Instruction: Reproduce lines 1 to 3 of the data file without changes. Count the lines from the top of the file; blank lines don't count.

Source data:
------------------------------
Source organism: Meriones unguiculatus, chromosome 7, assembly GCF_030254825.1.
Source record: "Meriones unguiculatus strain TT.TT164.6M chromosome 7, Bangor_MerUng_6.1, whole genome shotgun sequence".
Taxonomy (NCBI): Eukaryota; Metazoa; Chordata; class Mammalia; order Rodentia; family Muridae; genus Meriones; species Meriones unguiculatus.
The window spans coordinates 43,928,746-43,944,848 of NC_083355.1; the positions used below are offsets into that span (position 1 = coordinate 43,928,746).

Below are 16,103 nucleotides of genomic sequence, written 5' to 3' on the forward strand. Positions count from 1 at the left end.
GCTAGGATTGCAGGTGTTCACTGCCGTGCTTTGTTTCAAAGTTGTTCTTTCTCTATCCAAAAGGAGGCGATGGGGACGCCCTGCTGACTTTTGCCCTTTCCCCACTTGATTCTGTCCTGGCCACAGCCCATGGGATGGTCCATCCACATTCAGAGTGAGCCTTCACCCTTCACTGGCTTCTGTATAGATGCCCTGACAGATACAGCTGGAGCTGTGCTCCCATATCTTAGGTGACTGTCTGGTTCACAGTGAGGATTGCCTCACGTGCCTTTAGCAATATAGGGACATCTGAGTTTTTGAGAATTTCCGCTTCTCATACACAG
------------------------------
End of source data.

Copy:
Source organism: Meriones unguiculatus, chromosome 7, assembly GCF_030254825.1.
Source record: "Meriones unguiculatus strain TT.TT164.6M chromosome 7, Bangor_MerUng_6.1, whole genome shotgun sequence".
Taxonomy (NCBI): Eukaryota; Metazoa; Chordata; class Mammalia; order Rodentia; family Muridae; genus Meriones; species Meriones unguiculatus.